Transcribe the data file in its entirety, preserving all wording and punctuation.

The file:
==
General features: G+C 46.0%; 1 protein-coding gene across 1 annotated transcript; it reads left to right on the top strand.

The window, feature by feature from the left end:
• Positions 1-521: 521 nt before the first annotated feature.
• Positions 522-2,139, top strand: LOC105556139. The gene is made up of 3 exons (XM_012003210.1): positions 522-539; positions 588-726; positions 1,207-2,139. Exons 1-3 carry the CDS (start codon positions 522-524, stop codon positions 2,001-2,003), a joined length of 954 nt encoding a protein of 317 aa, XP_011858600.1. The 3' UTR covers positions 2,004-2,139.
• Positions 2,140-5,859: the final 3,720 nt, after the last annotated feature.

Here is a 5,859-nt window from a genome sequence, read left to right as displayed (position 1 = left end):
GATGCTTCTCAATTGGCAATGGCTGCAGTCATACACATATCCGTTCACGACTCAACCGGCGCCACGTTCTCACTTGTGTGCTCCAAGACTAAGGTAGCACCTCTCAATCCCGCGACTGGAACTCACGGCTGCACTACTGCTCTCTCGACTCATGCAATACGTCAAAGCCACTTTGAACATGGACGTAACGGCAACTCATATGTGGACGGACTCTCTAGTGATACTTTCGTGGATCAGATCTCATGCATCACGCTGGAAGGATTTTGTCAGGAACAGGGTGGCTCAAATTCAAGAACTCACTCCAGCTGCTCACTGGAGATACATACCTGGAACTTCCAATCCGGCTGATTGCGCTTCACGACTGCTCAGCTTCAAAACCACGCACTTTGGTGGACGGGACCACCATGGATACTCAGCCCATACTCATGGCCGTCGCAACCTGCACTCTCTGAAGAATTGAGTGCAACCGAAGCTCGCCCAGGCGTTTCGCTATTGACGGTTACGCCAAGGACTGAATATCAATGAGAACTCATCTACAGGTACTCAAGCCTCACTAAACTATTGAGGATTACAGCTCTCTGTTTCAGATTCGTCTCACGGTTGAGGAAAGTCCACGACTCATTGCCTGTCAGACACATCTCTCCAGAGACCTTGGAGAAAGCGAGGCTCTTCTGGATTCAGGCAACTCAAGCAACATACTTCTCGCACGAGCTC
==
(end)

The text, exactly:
General features: G+C 46.0%; 1 protein-coding gene across 1 annotated transcript; it reads left to right on the top strand.

The window, feature by feature from the left end:
• Positions 1-521: 521 nt before the first annotated feature.
• Positions 522-2,139, top strand: LOC105556139. The gene is made up of 3 exons (XM_012003210.1): positions 522-539; positions 588-726; positions 1,207-2,139. Exons 1-3 carry the CDS (start codon positions 522-524, stop codon positions 2,001-2,003), a joined length of 954 nt encoding a protein of 317 aa, XP_011858600.1. The 3' UTR covers positions 2,004-2,139.
• Positions 2,140-5,859: the final 3,720 nt, after the last annotated feature.

Here is a 5,859-nt window from a genome sequence, read left to right as displayed (position 1 = left end):
GATGCTTCTCAATTGGCAATGGCTGCAGTCATACACATATCCGTTCACGACTCAACCGGCGCCACGTTCTCACTTGTGTGCTCCAAGACTAAGGTAGCACCTCTCAATCCCGCGACTGGAACTCACGGCTGCACTACTGCTCTCTCGACTCATGCAATACGTCAAAGCCACTTTGAACATGGACGTAACGGCAACTCATATGTGGACGGACTCTCTAGTGATACTTTCGTGGATCAGATCTCATGCATCACGCTGGAAGGATTTTGTCAGGAACAGGGTGGCTCAAATTCAAGAACTCACTCCAGCTGCTCACTGGAGATACATACCTGGAACTTCCAATCCGGCTGATTGCGCTTCACGACTGCTCAGCTTCAAAACCACGCACTTTGGTGGACGGGACCACCATGGATACTCAGCCCATACTCATGGCCGTCGCAACCTGCACTCTCTGAAGAATTGAGTGCAACCGAAGCTCGCCCAGGCGTTTCGCTATTGACGGTTACGCCAAGGACTGAATATCAATGAGAACTCATCTACAGGTACTCAAGCCTCACTAAACTATTGAGGATTACAGCTCTCTGTTTCAGATTCGTCTCACGGTTGAGGAAAGTCCACGACTCATTGCCTGTCAGACACATCTCTCCAGAGACCTTGGAGAAAGCGAGGCTCTTCTGGATTCAGGCAACTCAAGCAACATACTTCTCGCACGAGCTC